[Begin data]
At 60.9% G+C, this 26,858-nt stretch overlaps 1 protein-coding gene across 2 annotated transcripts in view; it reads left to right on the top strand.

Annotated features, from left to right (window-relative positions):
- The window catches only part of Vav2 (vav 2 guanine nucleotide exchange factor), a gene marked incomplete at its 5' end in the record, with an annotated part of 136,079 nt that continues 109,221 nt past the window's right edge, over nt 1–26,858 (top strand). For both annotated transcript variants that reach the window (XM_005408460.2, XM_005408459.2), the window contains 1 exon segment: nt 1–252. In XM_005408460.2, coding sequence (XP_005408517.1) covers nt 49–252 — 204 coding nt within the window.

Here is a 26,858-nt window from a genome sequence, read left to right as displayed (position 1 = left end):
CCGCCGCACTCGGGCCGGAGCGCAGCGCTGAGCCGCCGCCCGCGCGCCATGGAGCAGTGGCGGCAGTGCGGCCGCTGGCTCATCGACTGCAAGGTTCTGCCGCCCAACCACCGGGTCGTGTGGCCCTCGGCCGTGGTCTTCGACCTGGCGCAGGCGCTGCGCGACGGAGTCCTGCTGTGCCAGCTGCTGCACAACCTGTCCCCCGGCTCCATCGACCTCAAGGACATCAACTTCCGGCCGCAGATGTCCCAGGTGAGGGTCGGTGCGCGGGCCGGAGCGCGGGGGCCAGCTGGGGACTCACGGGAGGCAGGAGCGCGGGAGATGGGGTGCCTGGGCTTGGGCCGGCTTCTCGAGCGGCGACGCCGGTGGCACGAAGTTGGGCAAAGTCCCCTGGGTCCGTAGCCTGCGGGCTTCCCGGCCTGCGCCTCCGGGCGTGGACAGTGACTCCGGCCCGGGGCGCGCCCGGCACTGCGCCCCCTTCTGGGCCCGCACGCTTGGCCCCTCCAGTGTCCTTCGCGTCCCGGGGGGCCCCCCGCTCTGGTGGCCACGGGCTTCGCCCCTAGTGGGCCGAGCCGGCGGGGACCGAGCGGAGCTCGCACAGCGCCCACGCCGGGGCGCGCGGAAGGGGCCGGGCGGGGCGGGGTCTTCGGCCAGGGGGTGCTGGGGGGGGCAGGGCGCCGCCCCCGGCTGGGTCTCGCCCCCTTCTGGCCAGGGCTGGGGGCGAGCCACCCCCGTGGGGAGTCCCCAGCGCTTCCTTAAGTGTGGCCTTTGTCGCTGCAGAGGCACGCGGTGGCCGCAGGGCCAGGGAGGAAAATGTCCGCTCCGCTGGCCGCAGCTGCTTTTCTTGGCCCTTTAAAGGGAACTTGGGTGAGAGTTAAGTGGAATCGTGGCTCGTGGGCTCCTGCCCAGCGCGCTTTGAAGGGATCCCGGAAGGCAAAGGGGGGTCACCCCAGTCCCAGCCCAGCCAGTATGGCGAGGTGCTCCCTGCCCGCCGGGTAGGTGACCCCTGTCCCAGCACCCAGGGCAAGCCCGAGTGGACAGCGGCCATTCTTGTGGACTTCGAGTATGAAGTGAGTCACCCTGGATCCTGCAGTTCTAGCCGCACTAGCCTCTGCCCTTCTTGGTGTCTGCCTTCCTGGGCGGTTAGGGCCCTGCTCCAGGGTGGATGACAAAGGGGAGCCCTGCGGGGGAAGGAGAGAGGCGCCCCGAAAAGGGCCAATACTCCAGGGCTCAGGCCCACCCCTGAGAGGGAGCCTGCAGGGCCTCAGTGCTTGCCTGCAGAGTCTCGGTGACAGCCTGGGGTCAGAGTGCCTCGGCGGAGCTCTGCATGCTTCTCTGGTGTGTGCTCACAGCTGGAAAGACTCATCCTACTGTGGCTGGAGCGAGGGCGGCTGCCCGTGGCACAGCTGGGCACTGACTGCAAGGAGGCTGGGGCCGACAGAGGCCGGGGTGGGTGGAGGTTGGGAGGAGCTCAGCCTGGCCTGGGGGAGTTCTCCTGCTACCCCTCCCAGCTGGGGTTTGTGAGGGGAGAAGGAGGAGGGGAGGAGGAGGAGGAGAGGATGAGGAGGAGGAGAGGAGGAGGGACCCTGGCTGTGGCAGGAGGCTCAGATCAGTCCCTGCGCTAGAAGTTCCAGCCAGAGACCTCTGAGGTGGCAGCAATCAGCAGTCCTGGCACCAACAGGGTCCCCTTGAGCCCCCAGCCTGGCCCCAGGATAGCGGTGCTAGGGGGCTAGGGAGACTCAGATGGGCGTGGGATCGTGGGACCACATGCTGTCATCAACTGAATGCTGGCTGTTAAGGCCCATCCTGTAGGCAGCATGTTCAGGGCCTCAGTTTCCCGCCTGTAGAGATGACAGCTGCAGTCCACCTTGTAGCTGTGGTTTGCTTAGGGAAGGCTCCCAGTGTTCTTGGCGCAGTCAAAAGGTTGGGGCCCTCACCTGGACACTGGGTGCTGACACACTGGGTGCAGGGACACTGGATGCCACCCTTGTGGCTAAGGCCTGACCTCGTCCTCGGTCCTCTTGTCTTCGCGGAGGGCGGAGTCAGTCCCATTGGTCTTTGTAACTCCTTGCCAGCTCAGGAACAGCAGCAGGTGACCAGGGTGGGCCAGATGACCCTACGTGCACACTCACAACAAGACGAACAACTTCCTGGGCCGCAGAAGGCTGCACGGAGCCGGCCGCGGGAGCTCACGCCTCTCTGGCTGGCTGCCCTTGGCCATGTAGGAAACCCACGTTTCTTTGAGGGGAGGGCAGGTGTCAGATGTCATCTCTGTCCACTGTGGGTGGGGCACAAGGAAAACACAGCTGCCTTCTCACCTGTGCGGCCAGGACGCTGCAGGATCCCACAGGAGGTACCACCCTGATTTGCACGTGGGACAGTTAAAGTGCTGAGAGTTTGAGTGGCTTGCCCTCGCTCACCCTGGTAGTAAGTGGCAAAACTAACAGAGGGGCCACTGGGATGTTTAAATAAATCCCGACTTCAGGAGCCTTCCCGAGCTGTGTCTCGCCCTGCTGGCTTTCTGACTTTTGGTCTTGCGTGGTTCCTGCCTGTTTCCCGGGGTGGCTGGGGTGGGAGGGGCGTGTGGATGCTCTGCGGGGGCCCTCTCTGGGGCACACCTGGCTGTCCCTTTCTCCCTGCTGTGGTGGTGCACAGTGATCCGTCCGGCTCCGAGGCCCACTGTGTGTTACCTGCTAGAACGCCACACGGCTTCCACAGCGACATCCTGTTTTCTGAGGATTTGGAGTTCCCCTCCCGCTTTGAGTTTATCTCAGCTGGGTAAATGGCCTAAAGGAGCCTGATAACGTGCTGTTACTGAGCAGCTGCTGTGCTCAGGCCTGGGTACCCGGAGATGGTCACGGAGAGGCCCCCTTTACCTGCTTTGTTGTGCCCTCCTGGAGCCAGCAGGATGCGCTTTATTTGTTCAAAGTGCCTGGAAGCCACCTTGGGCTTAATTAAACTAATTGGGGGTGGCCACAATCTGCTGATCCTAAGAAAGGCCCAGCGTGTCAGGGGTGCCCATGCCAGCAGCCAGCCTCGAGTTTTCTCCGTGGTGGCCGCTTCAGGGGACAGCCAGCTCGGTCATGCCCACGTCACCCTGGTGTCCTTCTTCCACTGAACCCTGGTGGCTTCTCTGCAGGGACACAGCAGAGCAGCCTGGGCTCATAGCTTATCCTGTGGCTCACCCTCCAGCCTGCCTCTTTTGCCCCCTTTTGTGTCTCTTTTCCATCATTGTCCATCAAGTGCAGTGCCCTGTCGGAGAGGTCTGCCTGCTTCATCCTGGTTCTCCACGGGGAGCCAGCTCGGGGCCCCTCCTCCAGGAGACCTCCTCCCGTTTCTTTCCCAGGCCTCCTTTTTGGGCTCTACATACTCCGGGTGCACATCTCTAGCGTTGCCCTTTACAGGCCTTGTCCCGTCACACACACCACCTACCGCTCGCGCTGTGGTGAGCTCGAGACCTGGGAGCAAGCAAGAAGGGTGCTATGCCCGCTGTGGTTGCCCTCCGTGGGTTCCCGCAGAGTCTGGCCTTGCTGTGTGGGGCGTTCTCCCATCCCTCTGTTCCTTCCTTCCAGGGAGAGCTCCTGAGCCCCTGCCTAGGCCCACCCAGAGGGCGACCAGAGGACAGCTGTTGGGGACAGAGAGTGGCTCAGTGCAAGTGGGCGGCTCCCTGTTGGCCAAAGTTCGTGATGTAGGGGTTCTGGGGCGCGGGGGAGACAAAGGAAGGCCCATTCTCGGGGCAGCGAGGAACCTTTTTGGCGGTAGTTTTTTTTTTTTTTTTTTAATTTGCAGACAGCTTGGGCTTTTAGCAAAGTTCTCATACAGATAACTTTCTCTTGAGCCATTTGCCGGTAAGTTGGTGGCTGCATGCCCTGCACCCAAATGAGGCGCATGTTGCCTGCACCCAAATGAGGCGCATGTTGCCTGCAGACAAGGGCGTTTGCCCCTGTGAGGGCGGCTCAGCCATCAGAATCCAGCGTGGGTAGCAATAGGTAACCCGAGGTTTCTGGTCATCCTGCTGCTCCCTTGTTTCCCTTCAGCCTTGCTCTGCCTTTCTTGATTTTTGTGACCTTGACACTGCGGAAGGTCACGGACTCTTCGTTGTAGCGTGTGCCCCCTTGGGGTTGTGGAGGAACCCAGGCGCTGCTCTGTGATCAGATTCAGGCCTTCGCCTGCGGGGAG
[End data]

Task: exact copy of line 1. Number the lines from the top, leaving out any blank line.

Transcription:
At 60.9% G+C, this 26,858-nt stretch overlaps 1 protein-coding gene across 2 annotated transcripts in view; it reads left to right on the top strand.